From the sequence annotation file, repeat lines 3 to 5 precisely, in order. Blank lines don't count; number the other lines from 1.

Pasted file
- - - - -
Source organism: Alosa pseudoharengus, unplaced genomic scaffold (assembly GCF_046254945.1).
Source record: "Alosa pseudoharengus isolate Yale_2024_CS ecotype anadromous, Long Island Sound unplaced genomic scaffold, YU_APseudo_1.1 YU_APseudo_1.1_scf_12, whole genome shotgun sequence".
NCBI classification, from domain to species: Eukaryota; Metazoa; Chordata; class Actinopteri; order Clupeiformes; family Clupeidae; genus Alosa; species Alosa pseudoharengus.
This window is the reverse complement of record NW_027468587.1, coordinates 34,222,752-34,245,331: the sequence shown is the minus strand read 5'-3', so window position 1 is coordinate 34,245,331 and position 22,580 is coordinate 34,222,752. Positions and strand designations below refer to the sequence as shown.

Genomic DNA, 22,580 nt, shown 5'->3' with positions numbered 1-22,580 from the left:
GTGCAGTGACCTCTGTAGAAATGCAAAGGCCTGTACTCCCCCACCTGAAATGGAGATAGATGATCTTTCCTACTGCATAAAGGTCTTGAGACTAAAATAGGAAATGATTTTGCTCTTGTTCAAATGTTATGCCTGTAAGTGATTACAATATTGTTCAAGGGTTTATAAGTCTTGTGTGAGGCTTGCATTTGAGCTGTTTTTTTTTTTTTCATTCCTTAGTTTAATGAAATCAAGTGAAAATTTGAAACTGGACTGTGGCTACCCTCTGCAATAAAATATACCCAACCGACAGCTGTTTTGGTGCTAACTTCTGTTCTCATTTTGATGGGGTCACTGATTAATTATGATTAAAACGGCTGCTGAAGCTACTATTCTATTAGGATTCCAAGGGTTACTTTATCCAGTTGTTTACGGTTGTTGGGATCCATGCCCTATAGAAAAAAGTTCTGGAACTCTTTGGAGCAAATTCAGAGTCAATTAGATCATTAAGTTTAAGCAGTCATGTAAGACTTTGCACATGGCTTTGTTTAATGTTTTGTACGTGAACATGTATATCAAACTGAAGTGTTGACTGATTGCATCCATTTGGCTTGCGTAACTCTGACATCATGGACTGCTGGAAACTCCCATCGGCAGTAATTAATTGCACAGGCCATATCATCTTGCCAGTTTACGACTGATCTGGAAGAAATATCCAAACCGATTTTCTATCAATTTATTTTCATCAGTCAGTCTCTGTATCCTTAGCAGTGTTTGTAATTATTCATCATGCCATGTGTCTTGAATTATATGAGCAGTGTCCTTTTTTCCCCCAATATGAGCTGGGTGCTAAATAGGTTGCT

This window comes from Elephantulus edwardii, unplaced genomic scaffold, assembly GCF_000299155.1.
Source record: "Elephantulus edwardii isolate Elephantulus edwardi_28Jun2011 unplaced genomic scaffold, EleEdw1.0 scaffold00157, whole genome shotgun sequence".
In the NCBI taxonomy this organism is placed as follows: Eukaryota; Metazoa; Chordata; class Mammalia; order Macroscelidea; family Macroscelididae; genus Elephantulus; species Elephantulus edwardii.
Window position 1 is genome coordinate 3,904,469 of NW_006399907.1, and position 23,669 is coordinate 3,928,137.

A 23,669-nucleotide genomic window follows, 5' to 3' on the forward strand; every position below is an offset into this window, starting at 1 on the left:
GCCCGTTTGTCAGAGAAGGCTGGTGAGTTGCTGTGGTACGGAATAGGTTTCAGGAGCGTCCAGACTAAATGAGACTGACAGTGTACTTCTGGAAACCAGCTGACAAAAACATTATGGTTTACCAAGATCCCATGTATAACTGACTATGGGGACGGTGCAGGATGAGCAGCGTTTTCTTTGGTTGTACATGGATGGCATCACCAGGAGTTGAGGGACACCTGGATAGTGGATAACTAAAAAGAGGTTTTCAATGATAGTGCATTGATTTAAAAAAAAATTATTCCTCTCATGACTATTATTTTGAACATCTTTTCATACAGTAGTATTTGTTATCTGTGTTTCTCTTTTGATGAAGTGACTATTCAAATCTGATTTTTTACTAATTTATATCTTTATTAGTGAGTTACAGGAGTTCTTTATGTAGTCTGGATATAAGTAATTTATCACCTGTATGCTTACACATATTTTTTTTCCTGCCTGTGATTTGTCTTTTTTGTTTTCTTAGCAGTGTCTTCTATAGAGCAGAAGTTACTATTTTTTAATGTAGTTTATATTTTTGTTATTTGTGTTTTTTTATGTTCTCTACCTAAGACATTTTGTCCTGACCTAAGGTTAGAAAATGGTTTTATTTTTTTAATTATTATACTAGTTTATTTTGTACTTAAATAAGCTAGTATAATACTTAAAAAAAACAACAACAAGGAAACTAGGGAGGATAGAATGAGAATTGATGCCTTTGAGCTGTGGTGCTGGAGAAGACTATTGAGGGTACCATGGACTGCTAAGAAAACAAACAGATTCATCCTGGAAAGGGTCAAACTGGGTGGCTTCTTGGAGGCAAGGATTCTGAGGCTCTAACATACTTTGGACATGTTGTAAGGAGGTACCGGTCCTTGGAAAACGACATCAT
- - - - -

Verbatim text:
NCBI classification, from domain to species: Eukaryota; Metazoa; Chordata; class Actinopteri; order Clupeiformes; family Clupeidae; genus Alosa; species Alosa pseudoharengus.
This window is the reverse complement of record NW_027468587.1, coordinates 34,222,752-34,245,331: the sequence shown is the minus strand read 5'-3', so window position 1 is coordinate 34,245,331 and position 22,580 is coordinate 34,222,752. Positions and strand designations below refer to the sequence as shown.

Genomic DNA, 22,580 nt, shown 5'->3' with positions numbered 1-22,580 from the left: